Q: Have there been more cases of pneumonia than usual this flu season? I know so many people who were ill for many weeks with pneumonia both here and on the Mainland. My second question is about the pneumonia vaccine, which involves two shots a year apart. Is this shot only for older people or can young adults or even children benefit from vaccine protection?
Dr. Scott Hoskinson, infectious disease, Hawaii Permanente Medical Group/Pacific Permanente Group: I’m sorry to hear about your friends getting sick during this flu season, but it seems like it might be an unfortunate coincidence. The Centers for Disease Control and Prevention has not reported a significant increase in pneumonia after documented influenza for this 2018-19 flu season. There’s been the usual increase in pneumonia, which is present each flu season, but compared to last year there have actually been fewer overall cases of pneumonia and deaths from pneumonia and influenza.
Regarding your second question, it’s important to know that there are two commonly used pneumonia shots: Pneumovax23 and Prevnar13. They are both meant to prevent serious infections by the bacteria streptococcus pneumoniae. Children are routinely vaccinated in childhood with Prevnar13, which is the stronger of the two vaccines. Routine vaccination of children with the older Pneumovax23 is not recommended and not felt to be of enough value for otherwise healthy children.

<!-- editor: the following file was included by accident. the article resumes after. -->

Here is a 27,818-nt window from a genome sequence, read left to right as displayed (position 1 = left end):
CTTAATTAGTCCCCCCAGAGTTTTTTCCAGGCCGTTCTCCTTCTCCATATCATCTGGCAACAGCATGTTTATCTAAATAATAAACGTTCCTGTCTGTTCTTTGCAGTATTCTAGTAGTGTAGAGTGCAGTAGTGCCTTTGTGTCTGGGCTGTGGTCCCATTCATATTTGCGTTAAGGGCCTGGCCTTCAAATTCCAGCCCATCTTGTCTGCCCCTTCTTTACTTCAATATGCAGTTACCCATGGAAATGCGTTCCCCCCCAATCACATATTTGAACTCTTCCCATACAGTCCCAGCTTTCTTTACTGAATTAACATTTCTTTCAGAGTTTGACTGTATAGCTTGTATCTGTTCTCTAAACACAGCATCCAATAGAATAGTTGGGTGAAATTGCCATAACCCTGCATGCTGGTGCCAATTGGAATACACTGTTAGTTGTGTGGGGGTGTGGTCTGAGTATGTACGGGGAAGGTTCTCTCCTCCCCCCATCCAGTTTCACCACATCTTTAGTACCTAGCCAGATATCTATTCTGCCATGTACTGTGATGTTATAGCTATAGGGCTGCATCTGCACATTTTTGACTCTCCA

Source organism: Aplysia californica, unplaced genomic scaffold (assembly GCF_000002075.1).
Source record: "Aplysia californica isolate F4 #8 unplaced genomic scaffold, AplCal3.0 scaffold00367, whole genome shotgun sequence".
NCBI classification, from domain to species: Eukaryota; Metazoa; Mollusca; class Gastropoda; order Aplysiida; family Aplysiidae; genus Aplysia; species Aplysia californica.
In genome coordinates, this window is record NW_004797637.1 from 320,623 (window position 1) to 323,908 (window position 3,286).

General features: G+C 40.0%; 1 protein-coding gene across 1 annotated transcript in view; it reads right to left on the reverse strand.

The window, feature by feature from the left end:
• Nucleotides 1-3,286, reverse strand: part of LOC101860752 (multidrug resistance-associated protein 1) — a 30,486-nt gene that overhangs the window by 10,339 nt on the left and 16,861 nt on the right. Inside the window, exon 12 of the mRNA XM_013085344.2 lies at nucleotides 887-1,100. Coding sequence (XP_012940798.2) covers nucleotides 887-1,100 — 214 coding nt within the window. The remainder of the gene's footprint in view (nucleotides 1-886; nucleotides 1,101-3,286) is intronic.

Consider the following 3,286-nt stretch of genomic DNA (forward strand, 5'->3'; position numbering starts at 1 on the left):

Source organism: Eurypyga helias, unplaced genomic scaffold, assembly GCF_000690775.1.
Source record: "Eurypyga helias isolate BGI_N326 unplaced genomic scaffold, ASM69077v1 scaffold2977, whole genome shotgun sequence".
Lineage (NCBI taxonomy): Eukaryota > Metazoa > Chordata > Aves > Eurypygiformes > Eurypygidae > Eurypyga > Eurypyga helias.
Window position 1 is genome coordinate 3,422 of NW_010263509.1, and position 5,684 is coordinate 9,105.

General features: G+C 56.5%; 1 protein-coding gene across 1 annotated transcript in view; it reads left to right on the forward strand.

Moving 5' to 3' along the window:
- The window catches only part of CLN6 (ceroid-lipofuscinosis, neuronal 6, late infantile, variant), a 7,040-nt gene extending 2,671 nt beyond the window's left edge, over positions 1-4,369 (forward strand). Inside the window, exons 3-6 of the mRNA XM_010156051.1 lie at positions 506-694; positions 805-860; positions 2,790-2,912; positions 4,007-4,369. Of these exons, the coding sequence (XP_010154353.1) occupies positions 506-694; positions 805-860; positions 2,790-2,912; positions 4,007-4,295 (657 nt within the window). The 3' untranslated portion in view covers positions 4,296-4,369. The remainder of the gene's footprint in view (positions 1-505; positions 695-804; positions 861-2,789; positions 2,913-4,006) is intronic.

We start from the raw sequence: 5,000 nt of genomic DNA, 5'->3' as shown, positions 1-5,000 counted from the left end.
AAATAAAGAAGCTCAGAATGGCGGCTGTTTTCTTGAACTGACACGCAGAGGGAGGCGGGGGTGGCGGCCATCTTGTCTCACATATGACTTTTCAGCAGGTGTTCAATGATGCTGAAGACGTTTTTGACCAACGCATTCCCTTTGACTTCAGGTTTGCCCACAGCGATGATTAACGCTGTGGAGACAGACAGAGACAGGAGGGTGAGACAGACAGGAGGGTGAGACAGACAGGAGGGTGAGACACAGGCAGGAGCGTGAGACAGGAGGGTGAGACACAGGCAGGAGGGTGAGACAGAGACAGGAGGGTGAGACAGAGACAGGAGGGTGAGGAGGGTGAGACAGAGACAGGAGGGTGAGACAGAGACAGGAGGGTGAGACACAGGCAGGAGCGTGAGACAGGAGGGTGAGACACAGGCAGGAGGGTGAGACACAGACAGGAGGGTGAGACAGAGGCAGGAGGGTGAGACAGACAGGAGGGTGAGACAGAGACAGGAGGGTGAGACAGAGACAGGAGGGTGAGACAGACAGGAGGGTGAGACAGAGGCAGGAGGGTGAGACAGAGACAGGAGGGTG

For healthy adults under age 65, they are not felt to be at enough risk of infection from streptococcus pneumoniae that routine vaccination with either shot is of value.
If adults have a problem with their immune system, then one or both shots could be recommended depending on the degree of immune system problem. Once we reach 65 years of age, our immune systems have weakened, and the risk of infection with streptococcus pneumoniae increases. As a result, those ages 65 and over benefit from getting both shots.
The last point is to remember that other types of bacteria besides streptococcus pneumoniae can cause pneumonia. It’s important to receive the above vaccines as recommended by your personal physician, but you can still get pneumonia from infections with other bacteria.
Q: What causes sinusitis and how is it treated?
Dr. David Crow, otolaryngologist: Sinusitis is an infection of the sinuses. It often starts when some kind of irritation or inflammation — like a cold, allergy, smoking or pollution — causes the channels that drain the sinuses to swell and become blocked, making it hard to clear mucus. This fluid can then become infected, leading to congestion, pain, and pressure.
If someone gets frequent sinus infections, they may have chronic sinusitis. In these cases, your physician may want to examine your nasal and sinus cavities with an endoscope and take samples of any pus draining from the sinuses. Possible treatments could include antibiotics, nasal saline flushes, and a topical nasal steroid. If those treatments aren’t effective, surgery may be necessary to fix the problem.
* Physicians, providers and administrative staff who practice at Maui Health System hospitals and clinics answer questions from the public in “Healthwise Maui,” which appears on Thursdays. Maui Health System operates Maui Memorial Medical Center, Maui Memorial Medical Center Outpatient Clinic, Kula Hospital & Clinic and Lana’i Community Hospital and accepts all patients. To submit a question, go to the website at mauihealthsystem.org/contact.